This honor celebrates the outstanding scientific impact of SAS members who received their PhD (or other terminal degree) more than 10 and fewer than 25 years prior to that year’s SAS meeting.
Naomi I. Eisenberger
University of California, Los Angeles
Dr. Naomi Eisenberger’s research uses neuroimaging and health-relevant assessments to better understand the nature of emotional experiences in close social relationships as well as why social relationships are so critical for mental and physical health. Her research has explored the neural underpinnings of social pain—the painful feelings following social rejection or loss—and has shown that social pain relies on some of the same neural regions that are involved in processing physical pain. She has also explored the neural substrates associated with social connection—including the systems involved in giving and receiving social support from others. Her work also examines the bidirectional relationships between social relationships and health. For instance, she has shown that inflammation can enhance feelings of social disconnection and that certain prosocial behaviors can reduce threat-related responding including inflammatory responding. Her work has been published in top academic journals including Science, Proceedings of the National Academy of Sciences, and Nature Neuroscience. She is currently the incoming Editor-in-Chief at Emotion.
Anthony D. Ong, PhD, Cornell University
Abigail A. Marsh, PhD, Georgetown University
The 2023 SAS Mentorship Award is bestowed to Dr. Wendy Berry Mendes. This honor recognizes her unparalleled devotion to the career development not only of her own mentees, but of countless others through contributions at the society level and beyond. Although only three letters of support were permitted, nearly twenty former trainees collaborated to support her nomination and all agreed that, through her mentorship and modeling, she has had a truly transformative influence on their development as psychological scientists and as individuals. In addition, many remarked – with absolute certainty – that they would not be here today, and myriad advances in affective science would not have been made if it wasn’t for Wendy’s mentorship.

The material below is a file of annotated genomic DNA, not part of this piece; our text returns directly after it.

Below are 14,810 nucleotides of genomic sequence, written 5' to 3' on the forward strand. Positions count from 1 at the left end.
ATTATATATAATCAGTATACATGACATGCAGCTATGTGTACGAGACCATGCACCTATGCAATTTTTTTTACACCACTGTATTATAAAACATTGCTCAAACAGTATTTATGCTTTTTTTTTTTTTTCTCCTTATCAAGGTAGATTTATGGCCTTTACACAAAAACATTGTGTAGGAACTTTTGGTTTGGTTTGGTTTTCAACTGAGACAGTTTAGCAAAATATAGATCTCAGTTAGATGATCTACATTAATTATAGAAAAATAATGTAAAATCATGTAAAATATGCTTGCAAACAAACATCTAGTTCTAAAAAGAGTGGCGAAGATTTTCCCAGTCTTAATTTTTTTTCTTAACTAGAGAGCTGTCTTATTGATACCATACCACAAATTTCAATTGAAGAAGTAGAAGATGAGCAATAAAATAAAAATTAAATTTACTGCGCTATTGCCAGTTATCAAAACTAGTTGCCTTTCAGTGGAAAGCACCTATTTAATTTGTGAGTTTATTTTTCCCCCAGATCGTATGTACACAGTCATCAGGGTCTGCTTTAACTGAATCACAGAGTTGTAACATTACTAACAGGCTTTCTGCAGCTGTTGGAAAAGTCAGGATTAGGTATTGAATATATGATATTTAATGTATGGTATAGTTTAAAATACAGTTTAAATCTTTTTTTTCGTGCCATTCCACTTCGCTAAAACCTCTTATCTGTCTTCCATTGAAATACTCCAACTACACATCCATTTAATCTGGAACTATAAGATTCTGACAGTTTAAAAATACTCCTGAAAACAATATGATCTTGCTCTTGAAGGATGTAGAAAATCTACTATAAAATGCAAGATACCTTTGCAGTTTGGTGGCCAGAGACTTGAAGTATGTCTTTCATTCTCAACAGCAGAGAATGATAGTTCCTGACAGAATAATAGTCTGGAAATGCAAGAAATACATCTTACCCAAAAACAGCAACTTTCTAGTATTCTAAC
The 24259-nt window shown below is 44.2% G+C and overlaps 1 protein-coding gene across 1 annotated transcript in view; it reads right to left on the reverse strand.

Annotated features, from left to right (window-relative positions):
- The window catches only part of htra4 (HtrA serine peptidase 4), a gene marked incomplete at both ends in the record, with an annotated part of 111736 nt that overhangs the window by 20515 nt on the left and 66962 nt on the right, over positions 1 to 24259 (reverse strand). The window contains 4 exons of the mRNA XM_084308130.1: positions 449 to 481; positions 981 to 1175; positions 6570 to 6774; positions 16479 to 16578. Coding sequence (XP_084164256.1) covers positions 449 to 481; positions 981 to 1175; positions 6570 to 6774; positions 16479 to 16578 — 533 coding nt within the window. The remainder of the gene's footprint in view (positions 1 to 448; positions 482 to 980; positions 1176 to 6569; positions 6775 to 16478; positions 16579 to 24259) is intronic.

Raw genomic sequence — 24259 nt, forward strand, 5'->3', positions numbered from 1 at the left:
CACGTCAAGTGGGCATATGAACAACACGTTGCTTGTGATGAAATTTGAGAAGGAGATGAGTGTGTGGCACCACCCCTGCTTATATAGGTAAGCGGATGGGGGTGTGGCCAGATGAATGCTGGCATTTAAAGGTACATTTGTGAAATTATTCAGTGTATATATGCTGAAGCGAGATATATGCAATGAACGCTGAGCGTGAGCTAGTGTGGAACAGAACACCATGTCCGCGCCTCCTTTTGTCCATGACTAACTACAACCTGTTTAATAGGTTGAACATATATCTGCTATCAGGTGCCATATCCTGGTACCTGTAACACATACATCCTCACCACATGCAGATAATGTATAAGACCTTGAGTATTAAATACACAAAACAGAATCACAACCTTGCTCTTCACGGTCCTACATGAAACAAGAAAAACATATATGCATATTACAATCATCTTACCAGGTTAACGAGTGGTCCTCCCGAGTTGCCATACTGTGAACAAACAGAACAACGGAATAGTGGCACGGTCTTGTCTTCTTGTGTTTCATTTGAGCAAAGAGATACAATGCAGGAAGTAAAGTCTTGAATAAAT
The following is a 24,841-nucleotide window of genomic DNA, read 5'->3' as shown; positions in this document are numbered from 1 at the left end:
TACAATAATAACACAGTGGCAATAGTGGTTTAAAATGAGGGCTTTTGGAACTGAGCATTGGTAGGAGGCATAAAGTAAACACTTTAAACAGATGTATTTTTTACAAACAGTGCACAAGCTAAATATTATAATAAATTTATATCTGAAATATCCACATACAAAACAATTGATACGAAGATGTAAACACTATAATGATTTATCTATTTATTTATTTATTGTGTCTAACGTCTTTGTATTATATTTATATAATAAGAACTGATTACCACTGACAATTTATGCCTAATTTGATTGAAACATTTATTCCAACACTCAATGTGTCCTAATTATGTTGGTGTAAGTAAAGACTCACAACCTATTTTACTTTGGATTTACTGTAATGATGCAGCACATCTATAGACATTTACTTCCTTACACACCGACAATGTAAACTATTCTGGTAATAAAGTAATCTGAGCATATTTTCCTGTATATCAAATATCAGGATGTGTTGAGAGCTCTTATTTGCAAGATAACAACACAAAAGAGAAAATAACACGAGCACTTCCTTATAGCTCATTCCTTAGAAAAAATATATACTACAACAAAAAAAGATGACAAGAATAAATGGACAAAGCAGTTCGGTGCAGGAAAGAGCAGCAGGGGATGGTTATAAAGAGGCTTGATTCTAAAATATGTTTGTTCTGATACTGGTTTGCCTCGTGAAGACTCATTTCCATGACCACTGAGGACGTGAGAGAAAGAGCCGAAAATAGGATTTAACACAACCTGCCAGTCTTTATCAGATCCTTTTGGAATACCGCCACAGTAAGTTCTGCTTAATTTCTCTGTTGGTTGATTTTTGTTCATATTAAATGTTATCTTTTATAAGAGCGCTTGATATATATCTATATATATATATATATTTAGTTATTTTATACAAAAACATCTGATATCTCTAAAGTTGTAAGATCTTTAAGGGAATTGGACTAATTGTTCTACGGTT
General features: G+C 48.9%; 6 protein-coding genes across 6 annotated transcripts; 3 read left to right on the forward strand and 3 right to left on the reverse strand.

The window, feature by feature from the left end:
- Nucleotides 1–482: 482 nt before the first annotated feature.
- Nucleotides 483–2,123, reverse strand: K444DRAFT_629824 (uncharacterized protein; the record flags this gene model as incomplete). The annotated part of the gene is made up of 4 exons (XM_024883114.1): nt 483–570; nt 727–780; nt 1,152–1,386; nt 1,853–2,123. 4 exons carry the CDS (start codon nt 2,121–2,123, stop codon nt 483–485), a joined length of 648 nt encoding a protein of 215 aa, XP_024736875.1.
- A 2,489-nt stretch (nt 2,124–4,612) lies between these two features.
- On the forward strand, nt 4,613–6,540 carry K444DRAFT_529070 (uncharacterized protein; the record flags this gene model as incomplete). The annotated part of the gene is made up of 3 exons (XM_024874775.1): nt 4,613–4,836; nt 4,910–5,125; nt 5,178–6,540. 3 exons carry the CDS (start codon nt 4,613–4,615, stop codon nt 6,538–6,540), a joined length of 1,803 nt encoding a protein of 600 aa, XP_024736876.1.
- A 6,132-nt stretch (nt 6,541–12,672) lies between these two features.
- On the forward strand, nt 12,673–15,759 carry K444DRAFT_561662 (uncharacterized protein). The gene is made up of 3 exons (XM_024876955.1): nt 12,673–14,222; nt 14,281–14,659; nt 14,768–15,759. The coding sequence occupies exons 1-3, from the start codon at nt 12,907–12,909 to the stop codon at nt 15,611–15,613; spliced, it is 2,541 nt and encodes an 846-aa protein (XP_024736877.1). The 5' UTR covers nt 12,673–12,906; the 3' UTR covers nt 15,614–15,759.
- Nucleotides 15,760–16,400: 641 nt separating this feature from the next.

Wendy Berry Mendes
University of California, San Francisco
Wendy is not only a patient mentor that places a high priority on the well-being of her trainees, even years after they leave her lab, but she instills in her mentees a persistence and confidence that makes anything seem possible. Wendy is also well-known for having independently created a summer training program for undergraduates that has been running annually since 2005. One of her central goals with this intensive program is to provide opportunities for students who lack access to large, high-caliber research labs. Admission to her summer program prioritizes students at non-research-intensive schools, first-generation students, and students of color, showing her commitment to equity, diversity, and inclusion. Wendy gets to know all the interns personally—which is rare for a scholar at her level—she works hard to ensure that students have meaningful and rewarding experiences. That Wendy invested so much time in her mentees this early in their careers is a testament to her genuine passion for mentoring others in the field she loves so much. Overall, Wendy is not only an exceptional mentor, but she has been ringing the bell and blazing the path for underrepresented psychologists her entire career. Clearly, she has left an indelible mark on so many of us, and on the field as a whole, and she is most deserving of this award.
Lisa Feldman Barrett, PhD, Northeastern University
James J. Gross, PhD, Stanford University